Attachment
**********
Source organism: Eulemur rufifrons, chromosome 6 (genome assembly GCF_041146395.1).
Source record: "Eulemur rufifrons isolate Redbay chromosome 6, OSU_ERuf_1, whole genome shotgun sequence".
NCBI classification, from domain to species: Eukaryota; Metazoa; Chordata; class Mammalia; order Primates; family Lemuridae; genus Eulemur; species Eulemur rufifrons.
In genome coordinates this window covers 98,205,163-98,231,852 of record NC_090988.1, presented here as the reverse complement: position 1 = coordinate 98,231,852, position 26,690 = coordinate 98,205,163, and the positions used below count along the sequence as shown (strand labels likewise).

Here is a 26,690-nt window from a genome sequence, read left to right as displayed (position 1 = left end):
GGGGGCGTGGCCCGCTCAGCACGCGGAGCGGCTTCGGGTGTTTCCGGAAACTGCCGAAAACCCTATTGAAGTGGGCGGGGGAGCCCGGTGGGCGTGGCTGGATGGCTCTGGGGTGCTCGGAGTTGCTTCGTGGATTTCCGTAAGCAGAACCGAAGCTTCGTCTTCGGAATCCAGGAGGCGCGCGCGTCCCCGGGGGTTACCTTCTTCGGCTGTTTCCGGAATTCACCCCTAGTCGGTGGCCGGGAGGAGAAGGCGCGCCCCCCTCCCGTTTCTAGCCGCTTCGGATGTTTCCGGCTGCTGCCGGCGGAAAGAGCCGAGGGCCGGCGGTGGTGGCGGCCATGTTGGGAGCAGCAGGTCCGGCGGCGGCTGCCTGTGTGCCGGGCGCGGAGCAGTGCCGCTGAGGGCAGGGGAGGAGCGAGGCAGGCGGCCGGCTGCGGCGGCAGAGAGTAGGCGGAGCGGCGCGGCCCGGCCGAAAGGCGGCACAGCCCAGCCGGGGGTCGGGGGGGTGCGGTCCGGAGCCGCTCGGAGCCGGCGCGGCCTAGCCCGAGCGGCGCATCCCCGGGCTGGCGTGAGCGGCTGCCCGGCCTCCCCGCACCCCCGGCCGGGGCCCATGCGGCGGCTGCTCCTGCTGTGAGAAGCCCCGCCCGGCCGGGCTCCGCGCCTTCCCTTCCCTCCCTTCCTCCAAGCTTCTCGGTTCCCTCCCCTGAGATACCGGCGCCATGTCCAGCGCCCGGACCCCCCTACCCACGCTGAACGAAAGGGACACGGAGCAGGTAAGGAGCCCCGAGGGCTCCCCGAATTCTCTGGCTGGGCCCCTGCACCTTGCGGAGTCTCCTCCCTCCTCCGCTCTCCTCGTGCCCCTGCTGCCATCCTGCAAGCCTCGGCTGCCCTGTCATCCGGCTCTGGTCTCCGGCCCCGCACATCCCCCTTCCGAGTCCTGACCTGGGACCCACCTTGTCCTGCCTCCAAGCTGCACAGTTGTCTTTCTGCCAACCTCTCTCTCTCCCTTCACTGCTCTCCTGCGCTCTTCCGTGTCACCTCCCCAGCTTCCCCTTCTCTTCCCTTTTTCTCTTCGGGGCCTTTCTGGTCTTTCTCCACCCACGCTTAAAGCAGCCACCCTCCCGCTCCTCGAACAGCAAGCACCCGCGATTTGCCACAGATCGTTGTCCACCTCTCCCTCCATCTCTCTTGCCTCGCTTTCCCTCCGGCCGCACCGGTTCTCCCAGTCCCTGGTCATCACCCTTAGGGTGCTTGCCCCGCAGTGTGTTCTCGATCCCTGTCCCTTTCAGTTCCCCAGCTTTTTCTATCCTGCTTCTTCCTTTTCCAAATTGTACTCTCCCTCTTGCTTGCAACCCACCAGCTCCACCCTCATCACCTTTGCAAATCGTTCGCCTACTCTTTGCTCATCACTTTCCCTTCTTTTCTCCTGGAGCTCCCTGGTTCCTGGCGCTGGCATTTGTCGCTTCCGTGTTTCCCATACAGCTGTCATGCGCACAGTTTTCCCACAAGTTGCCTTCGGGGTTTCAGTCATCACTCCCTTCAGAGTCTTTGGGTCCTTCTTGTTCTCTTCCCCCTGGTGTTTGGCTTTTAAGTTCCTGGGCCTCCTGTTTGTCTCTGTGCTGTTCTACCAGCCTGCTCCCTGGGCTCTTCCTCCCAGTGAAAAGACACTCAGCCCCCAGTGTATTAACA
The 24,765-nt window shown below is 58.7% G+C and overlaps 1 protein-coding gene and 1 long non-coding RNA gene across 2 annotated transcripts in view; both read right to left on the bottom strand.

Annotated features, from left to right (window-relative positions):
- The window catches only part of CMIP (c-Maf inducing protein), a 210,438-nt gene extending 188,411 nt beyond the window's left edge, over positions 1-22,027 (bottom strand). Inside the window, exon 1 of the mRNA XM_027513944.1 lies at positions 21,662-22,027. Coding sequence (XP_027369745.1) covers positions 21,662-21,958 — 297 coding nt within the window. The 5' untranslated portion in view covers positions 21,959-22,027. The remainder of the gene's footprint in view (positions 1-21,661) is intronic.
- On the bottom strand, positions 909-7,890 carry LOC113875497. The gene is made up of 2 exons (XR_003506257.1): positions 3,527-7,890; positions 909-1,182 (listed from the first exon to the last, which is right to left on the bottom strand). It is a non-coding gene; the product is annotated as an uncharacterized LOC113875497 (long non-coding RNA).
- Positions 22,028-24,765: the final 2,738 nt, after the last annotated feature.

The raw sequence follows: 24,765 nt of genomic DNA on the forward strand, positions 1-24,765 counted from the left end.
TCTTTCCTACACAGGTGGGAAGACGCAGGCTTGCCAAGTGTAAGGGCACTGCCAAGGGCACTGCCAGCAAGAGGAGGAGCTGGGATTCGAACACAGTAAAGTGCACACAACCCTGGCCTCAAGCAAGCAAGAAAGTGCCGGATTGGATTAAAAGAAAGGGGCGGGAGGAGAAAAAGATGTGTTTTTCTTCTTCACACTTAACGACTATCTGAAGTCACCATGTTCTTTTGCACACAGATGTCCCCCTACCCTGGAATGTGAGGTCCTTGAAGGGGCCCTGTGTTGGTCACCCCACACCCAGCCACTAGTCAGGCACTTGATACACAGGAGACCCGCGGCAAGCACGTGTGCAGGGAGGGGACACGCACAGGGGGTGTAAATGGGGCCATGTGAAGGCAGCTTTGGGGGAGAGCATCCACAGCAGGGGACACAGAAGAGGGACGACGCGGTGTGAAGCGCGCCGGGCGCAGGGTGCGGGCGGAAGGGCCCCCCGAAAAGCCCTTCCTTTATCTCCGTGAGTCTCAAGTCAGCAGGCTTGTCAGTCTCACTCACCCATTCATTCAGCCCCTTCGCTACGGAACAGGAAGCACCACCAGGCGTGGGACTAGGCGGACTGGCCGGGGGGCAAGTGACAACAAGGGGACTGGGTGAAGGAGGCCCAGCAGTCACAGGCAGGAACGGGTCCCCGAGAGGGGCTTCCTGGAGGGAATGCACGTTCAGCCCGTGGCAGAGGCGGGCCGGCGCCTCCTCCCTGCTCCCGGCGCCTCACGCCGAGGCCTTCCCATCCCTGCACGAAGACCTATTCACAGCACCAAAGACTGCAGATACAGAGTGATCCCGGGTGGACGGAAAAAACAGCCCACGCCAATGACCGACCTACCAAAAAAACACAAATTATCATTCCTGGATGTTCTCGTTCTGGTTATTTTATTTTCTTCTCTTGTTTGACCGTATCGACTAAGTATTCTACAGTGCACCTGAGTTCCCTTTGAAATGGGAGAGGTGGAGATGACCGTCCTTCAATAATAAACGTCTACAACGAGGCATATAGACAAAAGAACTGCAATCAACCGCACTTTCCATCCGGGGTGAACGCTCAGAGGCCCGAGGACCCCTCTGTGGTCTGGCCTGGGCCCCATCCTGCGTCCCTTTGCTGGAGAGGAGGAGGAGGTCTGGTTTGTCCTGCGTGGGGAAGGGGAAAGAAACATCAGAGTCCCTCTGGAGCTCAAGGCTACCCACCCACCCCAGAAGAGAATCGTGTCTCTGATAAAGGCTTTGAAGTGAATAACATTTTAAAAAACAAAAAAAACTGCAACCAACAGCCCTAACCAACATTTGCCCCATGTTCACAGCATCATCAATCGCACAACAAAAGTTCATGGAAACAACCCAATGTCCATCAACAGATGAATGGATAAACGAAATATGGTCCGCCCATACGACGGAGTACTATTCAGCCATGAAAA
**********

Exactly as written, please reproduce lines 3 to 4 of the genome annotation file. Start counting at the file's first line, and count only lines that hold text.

NCBI classification, from domain to species: Eukaryota; Metazoa; Chordata; class Mammalia; order Primates; family Lemuridae; genus Eulemur; species Eulemur rufifrons.
In genome coordinates this window covers 98,205,163-98,231,852 of record NC_090988.1, presented here as the reverse complement: position 1 = coordinate 98,231,852, position 26,690 = coordinate 98,205,163, and the positions used below count along the sequence as shown (strand labels likewise).